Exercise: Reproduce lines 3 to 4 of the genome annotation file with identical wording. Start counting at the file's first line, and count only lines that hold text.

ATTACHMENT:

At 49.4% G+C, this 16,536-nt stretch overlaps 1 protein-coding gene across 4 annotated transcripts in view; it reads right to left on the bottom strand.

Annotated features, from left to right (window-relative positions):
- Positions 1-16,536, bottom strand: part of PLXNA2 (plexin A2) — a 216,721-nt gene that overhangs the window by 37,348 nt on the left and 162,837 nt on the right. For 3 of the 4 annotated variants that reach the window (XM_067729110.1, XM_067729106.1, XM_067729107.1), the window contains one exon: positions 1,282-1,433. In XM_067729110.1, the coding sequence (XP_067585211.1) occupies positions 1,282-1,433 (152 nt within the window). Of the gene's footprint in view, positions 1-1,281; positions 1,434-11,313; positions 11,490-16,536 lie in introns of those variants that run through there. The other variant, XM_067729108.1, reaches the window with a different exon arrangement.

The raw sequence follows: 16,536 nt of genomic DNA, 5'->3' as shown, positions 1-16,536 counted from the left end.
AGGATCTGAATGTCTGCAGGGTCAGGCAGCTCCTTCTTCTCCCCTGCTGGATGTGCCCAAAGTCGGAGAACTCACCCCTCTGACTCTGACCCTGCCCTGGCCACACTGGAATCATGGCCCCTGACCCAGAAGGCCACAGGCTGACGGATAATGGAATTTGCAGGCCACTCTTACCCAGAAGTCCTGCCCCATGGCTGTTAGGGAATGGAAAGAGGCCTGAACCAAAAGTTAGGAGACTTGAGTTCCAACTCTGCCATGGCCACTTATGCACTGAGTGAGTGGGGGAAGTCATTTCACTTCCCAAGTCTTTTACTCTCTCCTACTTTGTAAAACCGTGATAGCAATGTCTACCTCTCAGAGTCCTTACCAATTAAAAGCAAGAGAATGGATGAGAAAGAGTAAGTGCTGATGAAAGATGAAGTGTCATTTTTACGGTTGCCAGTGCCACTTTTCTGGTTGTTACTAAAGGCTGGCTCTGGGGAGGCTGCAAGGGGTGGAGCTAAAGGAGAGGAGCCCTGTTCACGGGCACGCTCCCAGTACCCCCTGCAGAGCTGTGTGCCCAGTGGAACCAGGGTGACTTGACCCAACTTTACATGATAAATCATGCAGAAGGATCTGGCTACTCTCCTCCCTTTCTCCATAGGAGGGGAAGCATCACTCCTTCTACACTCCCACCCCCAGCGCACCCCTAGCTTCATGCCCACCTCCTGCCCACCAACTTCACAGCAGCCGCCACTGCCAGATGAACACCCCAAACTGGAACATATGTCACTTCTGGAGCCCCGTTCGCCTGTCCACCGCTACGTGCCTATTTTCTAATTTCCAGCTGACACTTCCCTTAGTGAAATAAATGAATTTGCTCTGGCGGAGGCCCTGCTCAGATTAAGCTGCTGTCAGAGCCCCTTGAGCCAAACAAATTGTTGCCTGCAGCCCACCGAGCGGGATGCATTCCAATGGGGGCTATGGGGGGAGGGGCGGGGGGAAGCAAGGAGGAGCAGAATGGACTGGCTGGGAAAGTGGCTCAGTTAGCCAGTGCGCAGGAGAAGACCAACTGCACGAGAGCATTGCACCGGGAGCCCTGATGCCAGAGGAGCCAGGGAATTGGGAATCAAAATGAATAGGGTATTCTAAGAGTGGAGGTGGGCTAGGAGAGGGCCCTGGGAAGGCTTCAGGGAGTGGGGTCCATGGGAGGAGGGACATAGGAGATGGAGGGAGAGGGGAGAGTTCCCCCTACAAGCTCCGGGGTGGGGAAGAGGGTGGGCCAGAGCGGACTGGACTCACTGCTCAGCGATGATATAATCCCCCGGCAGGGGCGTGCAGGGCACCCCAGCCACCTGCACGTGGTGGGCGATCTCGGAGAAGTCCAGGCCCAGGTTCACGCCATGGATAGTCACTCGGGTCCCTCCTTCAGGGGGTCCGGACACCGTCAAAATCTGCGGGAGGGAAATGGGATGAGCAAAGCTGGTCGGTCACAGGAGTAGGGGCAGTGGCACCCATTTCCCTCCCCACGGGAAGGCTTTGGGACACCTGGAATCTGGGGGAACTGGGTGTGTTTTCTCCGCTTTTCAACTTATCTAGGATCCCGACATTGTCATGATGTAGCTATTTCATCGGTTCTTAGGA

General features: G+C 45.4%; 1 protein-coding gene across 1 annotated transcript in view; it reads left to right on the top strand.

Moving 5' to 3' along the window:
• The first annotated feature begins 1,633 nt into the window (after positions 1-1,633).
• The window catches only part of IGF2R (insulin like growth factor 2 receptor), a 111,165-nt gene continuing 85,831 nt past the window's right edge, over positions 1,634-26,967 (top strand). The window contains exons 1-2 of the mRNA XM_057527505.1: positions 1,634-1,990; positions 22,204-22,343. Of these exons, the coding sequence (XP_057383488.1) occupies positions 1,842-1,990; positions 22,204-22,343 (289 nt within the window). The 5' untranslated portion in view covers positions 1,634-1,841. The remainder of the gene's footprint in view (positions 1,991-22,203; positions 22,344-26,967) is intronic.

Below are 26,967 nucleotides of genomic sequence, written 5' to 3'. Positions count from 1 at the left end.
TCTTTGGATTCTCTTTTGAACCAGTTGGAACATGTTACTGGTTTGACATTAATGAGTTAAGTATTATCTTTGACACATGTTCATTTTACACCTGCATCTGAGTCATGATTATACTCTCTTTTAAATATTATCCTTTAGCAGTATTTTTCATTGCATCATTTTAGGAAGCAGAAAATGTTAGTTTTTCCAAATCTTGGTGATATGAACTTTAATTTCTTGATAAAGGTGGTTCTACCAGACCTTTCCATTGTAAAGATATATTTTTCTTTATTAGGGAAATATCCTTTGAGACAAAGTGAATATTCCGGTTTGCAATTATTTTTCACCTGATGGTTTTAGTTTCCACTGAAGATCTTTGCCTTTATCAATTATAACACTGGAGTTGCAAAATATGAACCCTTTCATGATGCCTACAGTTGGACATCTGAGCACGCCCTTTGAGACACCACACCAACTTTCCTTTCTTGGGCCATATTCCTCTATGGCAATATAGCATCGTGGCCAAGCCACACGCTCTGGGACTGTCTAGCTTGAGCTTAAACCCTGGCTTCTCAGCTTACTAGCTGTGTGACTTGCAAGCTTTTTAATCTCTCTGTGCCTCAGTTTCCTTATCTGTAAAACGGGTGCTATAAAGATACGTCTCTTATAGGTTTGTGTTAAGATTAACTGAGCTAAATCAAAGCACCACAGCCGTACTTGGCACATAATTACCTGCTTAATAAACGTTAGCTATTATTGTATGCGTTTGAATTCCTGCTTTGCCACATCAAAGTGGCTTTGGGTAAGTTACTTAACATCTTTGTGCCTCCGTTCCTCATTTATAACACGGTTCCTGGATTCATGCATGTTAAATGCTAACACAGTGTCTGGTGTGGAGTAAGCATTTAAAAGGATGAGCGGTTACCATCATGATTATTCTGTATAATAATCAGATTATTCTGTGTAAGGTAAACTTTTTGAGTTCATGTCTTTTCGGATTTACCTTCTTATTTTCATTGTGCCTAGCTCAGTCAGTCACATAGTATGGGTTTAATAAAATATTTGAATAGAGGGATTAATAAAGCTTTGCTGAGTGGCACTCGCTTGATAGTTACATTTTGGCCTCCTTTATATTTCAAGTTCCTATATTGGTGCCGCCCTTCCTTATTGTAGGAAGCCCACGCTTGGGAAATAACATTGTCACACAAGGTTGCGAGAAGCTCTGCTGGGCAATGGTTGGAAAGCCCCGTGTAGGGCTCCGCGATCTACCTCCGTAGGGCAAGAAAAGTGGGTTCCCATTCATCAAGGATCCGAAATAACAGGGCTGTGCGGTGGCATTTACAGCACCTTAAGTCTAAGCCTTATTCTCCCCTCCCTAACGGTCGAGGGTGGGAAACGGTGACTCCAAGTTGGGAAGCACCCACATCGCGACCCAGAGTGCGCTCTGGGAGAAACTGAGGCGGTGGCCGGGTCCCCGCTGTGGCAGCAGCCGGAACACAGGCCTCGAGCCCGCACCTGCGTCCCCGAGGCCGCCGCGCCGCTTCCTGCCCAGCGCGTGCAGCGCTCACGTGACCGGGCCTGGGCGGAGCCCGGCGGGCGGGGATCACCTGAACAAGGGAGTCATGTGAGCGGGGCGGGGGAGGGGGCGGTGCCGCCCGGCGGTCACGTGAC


- Positions 1-16,536, bottom strand: part of PLXNA2 (plexin A2) — a 216,721-nt gene that overhangs the window by 37,348 nt on the left and 162,837 nt on the right. For 3 of the 4 annotated variants that reach the window (XM_067729110.1, XM_067729106.1, XM_067729107.1), the window contains one exon: positions 1,282-1,433. In XM_067729110.1, the coding sequence (XP_067585211.1) occupies positions 1,282-1,433 (152 nt within the window). Of the gene's footprint in view, positions 1-1,281; positions 1,434-11,313; positions 11,490-16,536 lie in introns of those variants that run through there. The other variant, XM_067729108.1, reaches the window with a different exon arrangement.

The raw sequence follows: 16,536 nt of genomic DNA, 5'->3' as shown, positions 1-16,536 counted from the left end.